The Vinum Est Vas County project brings together three small wine growing regions from Western Hungary: Kőszeg, Vaskeresztes and Oszkó. The first two fall under the wine district of Sopron that runs along the Austro Hungarian border, whereas the second lies further south in the Balaton wine area.
The town of Kőszeg, situated at the foot of the Alps, has a typical sub-Alpine microclimate and a hard and clayey terroir. These two elements combine to produce full-bodied wines that are rich in acids and tannins.
The village of Vaskeresztes, on the other hand, is located in the Pinka river plain at the western tip of the Vas (Iron) hill that straddles the border between Hungary and Southern Burgenland in Austria. Here the climate is milder (average temperature: 9° C) and slightly humid (annual rainfall: 700- 750 mm).
Compared to these regions, the village of Oszkó is a relatively unknown wine-producing area, but, nevertheless, viticulture is an essential element of local life and every family has its own vineyard and typical thatched, oak log wine press. The climate is drier here too and the soil is more suitable for white wines.
Vas County is one of the oldest wine-growing regions in Hungary. Some say that the Romans introduced the art to this area, others that it began even earlier with the Celts. Certainly by the 3 rd century AD, especially in the Pannonia hills, wine production had become very well established and numerous artifacts have been found to back this up.
The first written record of wine production in the Vas County dates back to 1279 where it is mentioned in the ledgers of the Kőszegi counts. Records also exist of the so-called “Hauers” or Hoe wielders, Bavarian settlers who came here in the 13C specifically to work in the vineyards. Certainly the area is extremely proud of its wine-growing traditions and one of Kőszeg's most treasured possessions is the famous “Book of Grape Harvests.” This unique record of local wine production, containing detailed descriptions and drawings, first appeared in 1740 and has been republished every year since on St George's Day.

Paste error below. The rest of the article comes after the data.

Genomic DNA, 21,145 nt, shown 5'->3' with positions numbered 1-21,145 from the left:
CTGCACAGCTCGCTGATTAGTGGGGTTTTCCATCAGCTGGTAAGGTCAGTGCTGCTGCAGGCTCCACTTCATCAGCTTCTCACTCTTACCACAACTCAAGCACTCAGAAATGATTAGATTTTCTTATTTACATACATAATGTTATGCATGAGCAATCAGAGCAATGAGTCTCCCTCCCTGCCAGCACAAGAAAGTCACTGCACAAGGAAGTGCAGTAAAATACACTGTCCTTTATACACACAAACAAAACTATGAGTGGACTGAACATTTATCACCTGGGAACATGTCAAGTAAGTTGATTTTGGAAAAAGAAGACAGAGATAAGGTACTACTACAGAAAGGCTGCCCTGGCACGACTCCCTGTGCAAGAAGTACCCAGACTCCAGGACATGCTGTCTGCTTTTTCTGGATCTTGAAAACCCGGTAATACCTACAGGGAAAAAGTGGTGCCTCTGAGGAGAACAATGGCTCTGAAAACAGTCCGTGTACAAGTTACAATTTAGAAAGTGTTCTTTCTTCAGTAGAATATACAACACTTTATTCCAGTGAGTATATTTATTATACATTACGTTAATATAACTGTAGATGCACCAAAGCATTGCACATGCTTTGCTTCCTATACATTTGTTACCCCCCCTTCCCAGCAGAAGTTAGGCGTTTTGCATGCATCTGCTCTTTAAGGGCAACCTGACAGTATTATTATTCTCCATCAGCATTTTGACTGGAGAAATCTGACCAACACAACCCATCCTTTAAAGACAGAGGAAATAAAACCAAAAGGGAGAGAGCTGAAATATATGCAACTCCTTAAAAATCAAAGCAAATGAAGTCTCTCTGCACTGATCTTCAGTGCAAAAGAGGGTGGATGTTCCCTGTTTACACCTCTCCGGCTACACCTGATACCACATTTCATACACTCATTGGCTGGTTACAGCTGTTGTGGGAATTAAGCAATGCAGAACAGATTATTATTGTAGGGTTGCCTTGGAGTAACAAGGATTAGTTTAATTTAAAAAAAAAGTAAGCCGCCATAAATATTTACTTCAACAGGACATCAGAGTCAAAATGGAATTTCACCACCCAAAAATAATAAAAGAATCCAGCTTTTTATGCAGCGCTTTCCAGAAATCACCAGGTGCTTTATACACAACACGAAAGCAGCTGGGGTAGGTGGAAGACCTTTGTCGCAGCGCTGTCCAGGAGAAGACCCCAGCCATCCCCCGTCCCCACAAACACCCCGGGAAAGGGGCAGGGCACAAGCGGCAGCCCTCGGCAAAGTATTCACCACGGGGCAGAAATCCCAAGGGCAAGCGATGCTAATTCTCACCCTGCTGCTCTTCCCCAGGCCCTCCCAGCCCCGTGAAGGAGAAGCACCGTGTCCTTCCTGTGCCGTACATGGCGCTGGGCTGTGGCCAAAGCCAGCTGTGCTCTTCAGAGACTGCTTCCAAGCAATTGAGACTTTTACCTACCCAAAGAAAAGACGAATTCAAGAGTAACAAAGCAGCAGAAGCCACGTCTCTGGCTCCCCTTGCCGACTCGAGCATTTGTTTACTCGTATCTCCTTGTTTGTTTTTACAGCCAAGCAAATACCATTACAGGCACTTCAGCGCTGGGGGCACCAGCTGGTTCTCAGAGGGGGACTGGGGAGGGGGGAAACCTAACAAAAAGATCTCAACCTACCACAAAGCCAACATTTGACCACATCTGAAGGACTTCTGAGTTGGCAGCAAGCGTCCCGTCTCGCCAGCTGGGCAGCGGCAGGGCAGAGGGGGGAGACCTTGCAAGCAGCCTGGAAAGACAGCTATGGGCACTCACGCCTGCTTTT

Kőszeg and Vaskeresztes are particularly well known for the Kékfrankos, or Blaufränkisch grape variety and consequently their masterpieces tend to be strong dark red wines such as Zweigelt and Blauburger. However, they also produce some splendid Merlots, Cabernet Savignons and Pinot Noirs, as well as a number of lesser known gems such as the light, Hungarian red, “Kadarka” and the inimitable “Cserszegi Spicy”.
The Oszkó wineries, on the other hand, prefer ungrafted vines and grape varieties such as the Othello, Noha, and Isabella, which are unfortunately often grown for personal consumption only. White grapes are popular here, and a number of typical Hungarian wines can be found including Szürkebarát (similar to an Auvergnat gris), Hárslevelu (a full-bodied white with a linden-honey fragrance), Irsai Olivér (a fine, aromatic white) and Királyleányka (the “Royal Princess” of whites).
A visit to Vas County is a must for any wine enthusiast, not only for the splendid and often rare wines, but also for the atmosphere of a tradition that dates back centuries. Wine here is everything, from the quaint thatched wine presses that dot the countryside around Oszkó, to the Wine Museum and Gallery in the picturesque town of Kőszeg. A perfect way to visit to the vineyards is along the Kőszeg-Vashegy Wine Road where no one can resist stopping off in a traditional wine cellar and sampling some of the local vintages. While enjoying these delights visitors can also appreciate the truly superb scenery of the Kőszeg hills, the Írottko Natural Park and the Pinka valley, the quaint villages around Oszkó and the majestic grandeur of the Kőszeg castle. Don't forget the numerous wine festivals held here, either, especially the annual Kőszeg Grape Harvest celebrations, with its splendid wines and truly unique atmosphere.